Chinese Balloon Shot Down Galaxy S23 Ultra: Hands-On Netflix Password-Sharing Crackdown Super Bowl Ads Google's Answer to ChatGPT 'Knock at the Cabin' Review 'The Last of Us' Episode 4 Foods for Mental Health
Want CNET to notify you of price drops and the latest stories?
No, thank you

Cyberpunk 2077 studio co-founder explains what went wrong

Marcin Iwinski appeared in a video on Twitter apologizing for the debacle.

The studio behind Cyberpunk 2077 offered an explanation and an apology for the game's problems. 
Scott Stein/CNET

CD Projekt Red co-founder Marcin Iwinski shared an apology and an explanation Wednesday for what went wrong with Cyberpunk 2077's launch last month. The game debuted with many unfixed bugs, leading to dramatic performance problems on Sony's PlayStation 4 and Microsoft's Xbox One. It also struggled on new devices like Microsoft's Xbox Series X and Sony's PlayStation 5

"Despite good reviews on PC, the console version of Cyberpunk 2077 did not meet the quality standard we wanted it to meet," Iwinski said in a video shared online. "I and the entire leadership team are deeply sorry for this, and this video is me publicly owning up to that. Please don't fault any of our teams for what happened."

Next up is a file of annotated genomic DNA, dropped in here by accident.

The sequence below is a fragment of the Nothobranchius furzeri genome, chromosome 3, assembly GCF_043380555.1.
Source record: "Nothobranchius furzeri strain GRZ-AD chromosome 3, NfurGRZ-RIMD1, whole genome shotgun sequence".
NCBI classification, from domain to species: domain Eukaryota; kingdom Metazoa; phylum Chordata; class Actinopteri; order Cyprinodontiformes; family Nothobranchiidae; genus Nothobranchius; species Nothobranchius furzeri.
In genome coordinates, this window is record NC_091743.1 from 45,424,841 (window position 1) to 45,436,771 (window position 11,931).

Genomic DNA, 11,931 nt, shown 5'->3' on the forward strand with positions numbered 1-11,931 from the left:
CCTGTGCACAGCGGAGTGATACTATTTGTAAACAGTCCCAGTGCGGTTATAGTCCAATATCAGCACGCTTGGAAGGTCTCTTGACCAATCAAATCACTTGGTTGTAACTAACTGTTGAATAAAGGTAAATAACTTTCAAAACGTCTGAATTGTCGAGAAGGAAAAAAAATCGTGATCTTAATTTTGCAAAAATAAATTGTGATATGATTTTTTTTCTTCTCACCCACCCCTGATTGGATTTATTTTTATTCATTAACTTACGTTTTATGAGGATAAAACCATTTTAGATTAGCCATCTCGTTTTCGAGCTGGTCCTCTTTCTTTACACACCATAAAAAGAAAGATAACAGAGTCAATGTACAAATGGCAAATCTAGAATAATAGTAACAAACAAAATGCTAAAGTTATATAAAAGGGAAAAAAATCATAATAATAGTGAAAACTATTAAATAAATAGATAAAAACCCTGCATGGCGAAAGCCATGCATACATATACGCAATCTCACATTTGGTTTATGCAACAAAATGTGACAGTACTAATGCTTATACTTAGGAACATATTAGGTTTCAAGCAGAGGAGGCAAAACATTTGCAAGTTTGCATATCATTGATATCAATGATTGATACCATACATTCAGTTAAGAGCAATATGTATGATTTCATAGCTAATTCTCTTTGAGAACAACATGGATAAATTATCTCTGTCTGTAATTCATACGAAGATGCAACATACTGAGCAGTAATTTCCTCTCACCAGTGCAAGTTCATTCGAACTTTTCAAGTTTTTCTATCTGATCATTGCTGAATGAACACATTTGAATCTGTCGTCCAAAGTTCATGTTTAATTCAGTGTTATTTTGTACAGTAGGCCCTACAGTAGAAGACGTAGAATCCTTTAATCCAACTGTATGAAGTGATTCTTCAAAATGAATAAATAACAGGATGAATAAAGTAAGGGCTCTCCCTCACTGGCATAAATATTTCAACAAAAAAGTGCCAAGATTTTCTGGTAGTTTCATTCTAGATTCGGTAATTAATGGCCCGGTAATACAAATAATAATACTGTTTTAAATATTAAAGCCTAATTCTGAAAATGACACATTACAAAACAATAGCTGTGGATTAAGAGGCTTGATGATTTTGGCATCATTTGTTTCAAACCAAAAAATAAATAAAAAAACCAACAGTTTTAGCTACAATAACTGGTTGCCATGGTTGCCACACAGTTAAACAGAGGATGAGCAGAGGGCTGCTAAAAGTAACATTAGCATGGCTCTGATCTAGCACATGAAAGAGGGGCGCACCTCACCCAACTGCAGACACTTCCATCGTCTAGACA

He shared in-depth explanations for what went wrong, starting with the fact that the studio wanted "to make the game look epic on PCs" and then adjust for consoles, especially older ones. While this strategy didn't look too difficult at first, "I think that time has proven that we've underestimated the task," Iwinski said.

The primary issue, Iwinski added, is that the studio had to constantly improve its in-game streaming system for old-gen consoles. Because the game's city is so packed and old-gen consoles don't have the best disk bandwidth, the studio was "constantly challenged." Testing didn't show many of the issues players would later experience, he said.

"As we got closer to the final release, we saw significant improvements each and every day, and we really believed we'd deliver in the final day zero update," Iwinski said.

He also cited challenges brought on by COVID-19 work-from-home restrictions. "A lot of the dynamics we normally take for granted got lost over video calls or email."

Iwinski concluded by saying the studio's ultimate goal is to fix bugs and crashes across platforms. Patches will be rolling out regularly, with the first update coming out within 10 days, followed by "another, more significant one in the following weeks."

See also: Cyberpunk 2077: How to get a full refund before the Dec. 21 deadline